Hungarian Immunology

DECEMBER 20, 2002

[On the role of aging in etiology of autoimmunity]

SEMSEI Imre, ZEHER Margit, BAKÓ Gyula

[Several types of diseases, among others autoimmune illnesses, could be coupled with the general processes of aging. The two-edged sword of the immune defense is directed once against environmental attacks and on the other side against the self. However, one has to make a difference between normal (physiological) clearance and autoimmune diseases, although both sides of autoimmunity are influenced by the general processes of senescence. Aging of the thymus seems to be one of the key elements of the etiology of autoimmunity, although other cell types and their aging also play a substantial role in this process. The spontaneous genetic instability, the acquired genetic mutations due to aging and the age-related alterations of the information level of the body together may be important elements of the patomechanism of both the physiological autoimmunity and the autoimmune diseases. Nevertheless, physiological autoimmunity seems to be directed mostly by natural factors (such as aging and apoptosis) but primary autoimmune diseases may be caused by genetic instability that is enhanced by aging as well.]

Hungarian Immunology

MARCH 20, 2006

[The role of nerve growth (NGF) factor in the immune and inflammatory events and in autoimmune thyroid diseases]


[Nerve growth factor (NGF) is a neurotroph cytokine, and beside its effect on the central and peripheral nervous systems NGF plays an important role in the inflammatory and autoimmune processes. There are two types of NGF receptors, the high-affinity (TrkA) and the low-affinity (p75), which activations via signal transduction could lead to the inhibition or induction of apoptosis. Suppression of apoptosis could be induced by cytokines, hormones, antioxidans and increased intracellular Ca2+-levels. In the pathogenesis of many autoimmune diseases (systemic lupus erythematosus, 1-type diabetes mellitus, multiple sclerosis) could detect elevated serum levels of NGF associated with the disease activity. Our study demonstrated increased levels of NGF in autoimmune thyroid diseases (Graves’ disease, Hashimoto’s thyroiditis) in comparison with the controls. Decreased serum levels of NGF were found in Graves’ ophthalmopathy suggesting the role of apoptosis in the development of the eye symptoms. Orbital tissues are characterized with the high expression of TrkA receptors. NGF plays an important role in the pathomechanisms of neuro-immuno-hormonal diseases and its knowledge may be helpful in the diagnosis and therapy.]

Lege Artis Medicinae

JULY 14, 2007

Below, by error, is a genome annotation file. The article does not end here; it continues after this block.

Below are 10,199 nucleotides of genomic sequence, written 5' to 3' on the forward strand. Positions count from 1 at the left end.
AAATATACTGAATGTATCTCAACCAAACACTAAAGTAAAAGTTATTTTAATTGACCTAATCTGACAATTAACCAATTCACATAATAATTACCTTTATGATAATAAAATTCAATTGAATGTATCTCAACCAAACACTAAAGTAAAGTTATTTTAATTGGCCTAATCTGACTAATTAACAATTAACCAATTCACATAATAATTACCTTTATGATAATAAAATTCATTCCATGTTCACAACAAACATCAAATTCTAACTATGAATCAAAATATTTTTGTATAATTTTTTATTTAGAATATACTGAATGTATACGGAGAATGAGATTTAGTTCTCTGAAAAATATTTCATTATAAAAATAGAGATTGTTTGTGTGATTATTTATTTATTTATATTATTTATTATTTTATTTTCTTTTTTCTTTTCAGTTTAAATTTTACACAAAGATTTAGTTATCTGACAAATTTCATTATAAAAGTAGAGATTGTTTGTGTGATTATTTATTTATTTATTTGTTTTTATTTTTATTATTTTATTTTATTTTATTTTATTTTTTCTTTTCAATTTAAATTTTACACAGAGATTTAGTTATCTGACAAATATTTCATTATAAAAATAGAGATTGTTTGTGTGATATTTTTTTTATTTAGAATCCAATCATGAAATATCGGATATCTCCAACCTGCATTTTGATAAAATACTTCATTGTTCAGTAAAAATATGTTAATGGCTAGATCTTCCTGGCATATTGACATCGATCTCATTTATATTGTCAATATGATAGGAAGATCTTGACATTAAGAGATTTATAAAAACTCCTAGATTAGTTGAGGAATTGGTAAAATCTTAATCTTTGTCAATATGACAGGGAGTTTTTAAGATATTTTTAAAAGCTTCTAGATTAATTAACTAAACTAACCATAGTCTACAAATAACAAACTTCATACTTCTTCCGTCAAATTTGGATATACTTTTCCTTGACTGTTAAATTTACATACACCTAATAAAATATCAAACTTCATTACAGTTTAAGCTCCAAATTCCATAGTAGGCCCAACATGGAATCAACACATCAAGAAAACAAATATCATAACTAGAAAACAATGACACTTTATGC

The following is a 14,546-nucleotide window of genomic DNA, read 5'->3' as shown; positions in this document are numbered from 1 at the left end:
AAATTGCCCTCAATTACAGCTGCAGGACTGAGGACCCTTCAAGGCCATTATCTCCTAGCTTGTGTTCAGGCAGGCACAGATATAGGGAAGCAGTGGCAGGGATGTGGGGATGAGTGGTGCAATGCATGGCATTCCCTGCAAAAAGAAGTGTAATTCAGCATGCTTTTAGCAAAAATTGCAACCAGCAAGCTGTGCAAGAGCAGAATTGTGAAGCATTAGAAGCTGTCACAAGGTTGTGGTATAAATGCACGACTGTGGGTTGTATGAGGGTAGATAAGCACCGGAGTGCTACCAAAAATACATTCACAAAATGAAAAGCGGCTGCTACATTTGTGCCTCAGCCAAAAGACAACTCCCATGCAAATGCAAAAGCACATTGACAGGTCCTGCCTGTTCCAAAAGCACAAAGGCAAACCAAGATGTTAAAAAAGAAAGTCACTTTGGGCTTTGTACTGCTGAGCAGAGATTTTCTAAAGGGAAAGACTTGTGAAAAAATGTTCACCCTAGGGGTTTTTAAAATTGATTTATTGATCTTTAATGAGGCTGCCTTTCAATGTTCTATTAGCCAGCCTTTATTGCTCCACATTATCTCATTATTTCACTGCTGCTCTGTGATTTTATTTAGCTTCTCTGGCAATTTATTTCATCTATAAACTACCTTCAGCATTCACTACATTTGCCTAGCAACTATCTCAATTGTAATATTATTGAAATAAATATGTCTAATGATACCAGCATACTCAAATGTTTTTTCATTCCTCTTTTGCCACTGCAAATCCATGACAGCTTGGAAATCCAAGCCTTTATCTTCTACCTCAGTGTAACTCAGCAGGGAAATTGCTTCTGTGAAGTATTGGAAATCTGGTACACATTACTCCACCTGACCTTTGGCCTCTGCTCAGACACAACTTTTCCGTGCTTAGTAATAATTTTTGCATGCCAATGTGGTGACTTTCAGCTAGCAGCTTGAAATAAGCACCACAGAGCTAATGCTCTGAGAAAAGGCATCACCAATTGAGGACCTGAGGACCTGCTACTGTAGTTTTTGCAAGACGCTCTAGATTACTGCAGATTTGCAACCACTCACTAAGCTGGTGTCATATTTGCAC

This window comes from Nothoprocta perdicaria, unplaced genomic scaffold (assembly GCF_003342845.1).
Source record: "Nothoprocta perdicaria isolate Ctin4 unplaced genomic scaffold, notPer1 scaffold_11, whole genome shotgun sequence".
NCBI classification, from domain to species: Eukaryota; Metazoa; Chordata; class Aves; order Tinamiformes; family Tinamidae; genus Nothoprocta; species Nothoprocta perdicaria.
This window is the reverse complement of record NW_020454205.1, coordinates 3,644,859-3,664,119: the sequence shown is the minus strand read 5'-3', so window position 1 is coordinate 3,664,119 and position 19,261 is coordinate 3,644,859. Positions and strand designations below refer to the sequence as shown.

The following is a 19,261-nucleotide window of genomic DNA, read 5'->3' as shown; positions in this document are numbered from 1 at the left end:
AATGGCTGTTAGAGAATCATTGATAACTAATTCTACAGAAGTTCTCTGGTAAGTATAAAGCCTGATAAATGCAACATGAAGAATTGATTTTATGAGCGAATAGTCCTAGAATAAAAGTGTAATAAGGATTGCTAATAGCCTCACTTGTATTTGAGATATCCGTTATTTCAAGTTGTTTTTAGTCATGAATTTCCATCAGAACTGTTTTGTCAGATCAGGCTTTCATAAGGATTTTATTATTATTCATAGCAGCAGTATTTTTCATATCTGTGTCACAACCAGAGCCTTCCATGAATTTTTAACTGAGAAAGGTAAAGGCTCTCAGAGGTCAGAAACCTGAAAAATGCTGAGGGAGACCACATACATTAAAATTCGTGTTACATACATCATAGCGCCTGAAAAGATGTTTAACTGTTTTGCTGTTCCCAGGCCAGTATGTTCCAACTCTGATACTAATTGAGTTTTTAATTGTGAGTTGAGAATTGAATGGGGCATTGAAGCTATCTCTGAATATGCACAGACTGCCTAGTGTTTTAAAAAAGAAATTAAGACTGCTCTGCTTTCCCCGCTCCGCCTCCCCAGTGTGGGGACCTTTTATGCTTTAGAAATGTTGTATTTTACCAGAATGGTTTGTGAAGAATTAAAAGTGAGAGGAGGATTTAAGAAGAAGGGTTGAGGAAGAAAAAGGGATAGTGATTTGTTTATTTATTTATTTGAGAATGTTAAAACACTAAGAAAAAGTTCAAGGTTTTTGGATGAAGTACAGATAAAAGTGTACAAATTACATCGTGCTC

[The beneficial effects of angiotensin-converting enzyme inhibitors on biochemical and vascular markers have been proven by many experimental studies. Reduction of the angiotensin-II level has a positive effect on oxidative stress, lipid peroxidation, apoptosis, inflammatory and prothrombotic processes. Two large multicentric trials, EUROPA and HOPE, showed that perindopril and ramipril significantly reduce mortality and the risk of both fatal and non-fatal cardiovascular events in patients with atherosclerosis, thereby making them the base drugs of secondary prevention of coronary artery disease.]


JUNE 20, 2005

[Mechanotransduction, or the impact of physical activity on bone architecture]


[It has long been known that, along with bone mineral content, bone strength is also fundamentally determined by its architecture.This architecture is shaped primarily by the forces that act on the bone, i.e., gravity and muscle traction conveyed by the tendons.Thus the bone acts as a kind of a mechanostat. The authors provide an overview of the literature on the systems that regulate mechanotransduction turning mechanical strain into bone texture. Regularly performed movements that provide a frequently changing axial load induce an extracellular fluid flow in the lacunar system of the bones.This flow induces prostaglandin synthesis in the osteocytes, which in turn inhibits the Receptor Activator of Nuclear factor κB (RANK) - RANK-Ligand (RANKL) mechanism through the secretion of osteoprotegerin by osteoblasts.This leads to osteoclast inhibition. Furthermore, leptin secretion by osteoblasts increases, which enhances osteoblast activation and inhibits the apoptosis of osteocytes and osteoblasts by both an autocrine and paracrine route. All these together act in the direction of bone formation. Based on the available evidence, the authors conclude that regular exercise results in an increased bone mass, better muscle strength and firmer balance, which leads to a decreased fracture risk.Thus, physical activity, through its beneficial effects on cardiac and bone health described above, contribute to the improvement of the quality of life.]

Hungarian Immunology

MARCH 20, 2006

[Familial autoinflammatory syndromes]

ORBÁN Ilonka, BALOGH Zsolt

[A group of rare inherited disorders, the familial autoinflammatory syndromes are characterised by attacks of seemingly unprovoked inflammation without significantly elevated autoantibody and autoreactive T cell levels. The rare diseases are present from infancy to lifelong, with periodic fever attacks and usually are accompanied by recurrent systemic inflammatory symptoms such as abdominal pain, diarrhoea, rash, arthralgia, polyarthritis, polyserositis, ocular disorders are separated by symptom-free intervals. Referred to as hereditary periodic fever syndromes appear by spontaneous crisis attacks and reveal a severe acute-phase response during the fever. In their pathogenesis there are no evidence neither of infection nor the common characteristics for autoimmune diseases: the production of high-titer auto-antibodies and antigenspecific T cell activation. The basic disease mechanism consists of the recently identified mutations in genes enconding important proteins: pyrin, cryopyrin, tumour necrosis factor (TNF) receptor and other mediators of apoptosis, inflammation and morbid citokine processing. The differential diagnosis of the diseases is not easy, their treatment is not resolved, although in same cases the biological treatment may be efficacious.]